I’ve wanted chickens for a long time. But to be honest, I was a little scared of them. I never really dealt with livestock before outside the occasional visit to a local farm. We had ducks when I was a kid, but they seemed a lot less intimidating. But for the the past few years I still longed for chickens, and the eggs they gift on a regular basis.
It finally happened for me bout a month ago. After getting over my fears by house sitting for a friend with chickens, I learned that it really wasn’t that hard to do. So I read multiple internet sites, checked out books from the library, did a skill trade with a friend to build the coop, and got my first two girls. I couldn’t have been prouder of o ur first egg if I’d layed it myself.
And the whole thing continues to be an adventure. Here’s what I’ve learned so far:
Yes, You Can Pet A Chicken
Chickens can be trained to come when called, and if handled correctly (hands over those wings to prevent flapping) they can be petted and rather tamed, depending on the breed. I started by just spending time in the coop so they would get use to me. I try to handle them at least once a day, holding them close, speaking in soothing tones and petting them gently. But remember chickens can have a lot of germs. No kissing, seriously, and always wash your hands after handling your girls.
Pecking Order Is Real
If you think politics are harsh, check out what’s going on in your coop. I started with two hens that came from the same flock. Although this was a new dynamic for them, they quickly figured out who was in charge. Dumpling is my dominant Sussex. She’s the largest of my hens and the most vocal. She hems and haws a lot when she’s not happy with one thing or another, but overall she’s a good egg (layer). Her flock mate is Teriyaki who kind of just goes with the flow. After a couple of weeks we introduced two new girls to the mix, Noodle who’s barely 6 months old, and only just laying, and Paul,who is likely a few weeks ahead of Noodle and laying daily. When we introduced the new girls to the flock, Dumpling went full on Heather. Almost immediately her personality changed, and it became very clear that Dumpling is the HCIC. Paul it seems has more moxi than is good for her, and thus gets pecked from time to time to remind her who is in charge, but she is more or less accepted into the group. Poor Noodle, the youngest, still timid and not at all assertive is not in the clique yet. Paul is accepting of Noodle, and I’ve seen Teriyaki being tolerant of Noodle on the sly, but sadly Noodle is not a Heather yet.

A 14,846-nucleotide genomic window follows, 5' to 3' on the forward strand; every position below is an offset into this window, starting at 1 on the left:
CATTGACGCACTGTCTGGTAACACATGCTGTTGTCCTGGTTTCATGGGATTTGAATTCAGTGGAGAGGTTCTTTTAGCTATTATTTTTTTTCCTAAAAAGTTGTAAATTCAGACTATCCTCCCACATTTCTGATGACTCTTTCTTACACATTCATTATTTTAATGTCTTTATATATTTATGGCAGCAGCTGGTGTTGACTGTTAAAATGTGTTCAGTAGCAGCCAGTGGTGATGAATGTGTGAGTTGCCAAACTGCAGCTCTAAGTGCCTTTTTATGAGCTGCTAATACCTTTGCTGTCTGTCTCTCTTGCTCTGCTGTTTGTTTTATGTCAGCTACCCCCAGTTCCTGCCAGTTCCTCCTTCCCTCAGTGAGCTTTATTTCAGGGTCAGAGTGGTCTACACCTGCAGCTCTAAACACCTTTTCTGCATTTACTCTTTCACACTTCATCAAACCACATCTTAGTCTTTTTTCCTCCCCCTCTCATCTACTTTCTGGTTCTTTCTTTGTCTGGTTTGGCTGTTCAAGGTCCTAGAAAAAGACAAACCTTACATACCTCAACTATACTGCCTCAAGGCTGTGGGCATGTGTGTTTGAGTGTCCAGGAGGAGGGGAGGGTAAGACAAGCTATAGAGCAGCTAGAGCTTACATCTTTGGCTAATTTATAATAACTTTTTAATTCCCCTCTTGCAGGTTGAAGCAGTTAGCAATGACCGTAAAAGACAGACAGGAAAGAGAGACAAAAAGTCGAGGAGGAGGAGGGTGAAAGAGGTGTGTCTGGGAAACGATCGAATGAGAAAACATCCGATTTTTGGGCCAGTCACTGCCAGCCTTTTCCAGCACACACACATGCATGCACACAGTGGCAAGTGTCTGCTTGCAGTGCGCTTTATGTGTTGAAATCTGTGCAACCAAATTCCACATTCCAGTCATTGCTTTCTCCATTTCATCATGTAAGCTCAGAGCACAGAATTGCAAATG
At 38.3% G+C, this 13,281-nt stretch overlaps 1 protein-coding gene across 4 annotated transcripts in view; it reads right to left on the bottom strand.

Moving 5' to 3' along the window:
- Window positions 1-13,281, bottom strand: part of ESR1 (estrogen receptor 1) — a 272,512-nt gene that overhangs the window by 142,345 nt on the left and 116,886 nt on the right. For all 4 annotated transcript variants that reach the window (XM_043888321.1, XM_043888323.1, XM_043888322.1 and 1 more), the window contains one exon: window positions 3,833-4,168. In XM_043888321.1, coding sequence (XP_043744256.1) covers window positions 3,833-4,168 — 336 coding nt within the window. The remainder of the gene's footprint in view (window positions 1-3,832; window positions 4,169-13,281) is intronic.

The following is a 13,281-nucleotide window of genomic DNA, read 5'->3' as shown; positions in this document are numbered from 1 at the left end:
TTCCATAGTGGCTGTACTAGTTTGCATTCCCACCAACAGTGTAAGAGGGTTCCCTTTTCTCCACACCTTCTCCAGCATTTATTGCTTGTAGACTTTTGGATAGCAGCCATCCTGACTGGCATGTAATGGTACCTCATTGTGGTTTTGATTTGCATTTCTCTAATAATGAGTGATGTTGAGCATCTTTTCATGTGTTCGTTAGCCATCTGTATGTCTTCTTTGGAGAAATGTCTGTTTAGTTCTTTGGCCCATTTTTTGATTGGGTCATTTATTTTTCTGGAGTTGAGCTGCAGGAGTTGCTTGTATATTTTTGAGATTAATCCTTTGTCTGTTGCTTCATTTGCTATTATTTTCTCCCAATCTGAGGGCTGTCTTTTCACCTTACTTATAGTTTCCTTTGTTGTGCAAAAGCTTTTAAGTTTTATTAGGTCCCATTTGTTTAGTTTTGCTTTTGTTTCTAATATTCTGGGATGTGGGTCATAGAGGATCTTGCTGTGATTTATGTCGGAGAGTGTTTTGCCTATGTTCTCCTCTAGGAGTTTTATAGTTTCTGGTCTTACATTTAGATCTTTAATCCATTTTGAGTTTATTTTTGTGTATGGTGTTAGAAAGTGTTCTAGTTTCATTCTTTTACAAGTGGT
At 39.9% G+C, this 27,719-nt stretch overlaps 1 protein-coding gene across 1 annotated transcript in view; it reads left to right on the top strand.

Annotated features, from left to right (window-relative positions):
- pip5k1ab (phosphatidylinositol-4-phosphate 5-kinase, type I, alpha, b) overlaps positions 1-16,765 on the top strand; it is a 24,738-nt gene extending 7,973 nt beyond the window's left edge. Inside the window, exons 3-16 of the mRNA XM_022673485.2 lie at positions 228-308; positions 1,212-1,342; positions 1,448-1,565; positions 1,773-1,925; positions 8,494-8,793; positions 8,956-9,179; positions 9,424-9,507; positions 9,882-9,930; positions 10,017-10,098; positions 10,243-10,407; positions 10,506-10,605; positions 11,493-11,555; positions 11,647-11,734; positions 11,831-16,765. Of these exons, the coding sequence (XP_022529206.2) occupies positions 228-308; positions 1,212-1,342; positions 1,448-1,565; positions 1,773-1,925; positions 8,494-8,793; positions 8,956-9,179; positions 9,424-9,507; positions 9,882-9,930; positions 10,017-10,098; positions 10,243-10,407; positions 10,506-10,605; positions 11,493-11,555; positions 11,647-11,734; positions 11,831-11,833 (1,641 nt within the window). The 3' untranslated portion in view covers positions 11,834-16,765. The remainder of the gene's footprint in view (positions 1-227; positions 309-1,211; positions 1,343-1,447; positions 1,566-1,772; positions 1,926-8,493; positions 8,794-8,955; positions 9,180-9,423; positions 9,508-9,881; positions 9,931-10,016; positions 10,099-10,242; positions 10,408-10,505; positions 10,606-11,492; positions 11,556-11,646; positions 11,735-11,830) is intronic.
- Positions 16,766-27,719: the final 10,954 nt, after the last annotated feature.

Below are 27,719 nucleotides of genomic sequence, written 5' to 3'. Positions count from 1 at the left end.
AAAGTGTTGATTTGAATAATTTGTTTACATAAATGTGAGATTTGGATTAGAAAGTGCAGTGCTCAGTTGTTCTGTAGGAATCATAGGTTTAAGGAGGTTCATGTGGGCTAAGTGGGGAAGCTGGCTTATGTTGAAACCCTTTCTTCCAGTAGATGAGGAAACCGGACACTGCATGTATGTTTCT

Chickens Are Smart
When you see their dinosaur legs and relatively small craniums, it’s easy to write chickens off as stupid animals. They’re not. The first few nights we had our girls it stormed. The wind howled, it rained sideways and the shelter we had was not nearly sufficient. So, we put the girls into the dog kennel, set them up with food and water and shavings, put a blanket over the kennel and called it a night. No problem. After the second night of this, I slept in a little later than I should have. The girls were not amused. I was awoken by a clatter. When I got up, I found that the girls had somehow figured out how to open the crate, and were perusing the kitchen for crumbs and food from the dog’s dish. Now Dumpling believes this is her right. If the sliding door is open enough for her to get her head in, she will shimmy until the door slides to let the rest of her in. While we don’t mind her detailing the kitchen floor, I’m not sure how long the dogs will be tolerant of her poaching. And sadly, any service Dumpling performs as a floor detailer is negated when she shits on her way out. Meanwhile, Nooldle has figured out how to scurry under the chicken wire around the raised garden beds.
I never knew chickens had so many vocalizations. They coo and purr when they are content. They cackle when they are annoyed and want to be free of the coop in the morning. They scream when alarmed or startled. And they sing a song of self congratulations when they’ve laid an egg. Some hens talk more than others. If learned that Teriyaki is most likely to sing after laying. dumpling complains the most. Paul is my drama queen and most likely to scream over the slightest thing, and Noodle, we don’t hear much out of her beyond quiet timid clucks.
Overall, I find Operation Chicken Keeper to be a great success. We love the rich, flavorful eggs, but oddly, love our chickens even more for providing us the eggs and for enriching our lives. We spend a lot more time outdoors now that we have chickens, and enjoy their daily adventures as though they were our own.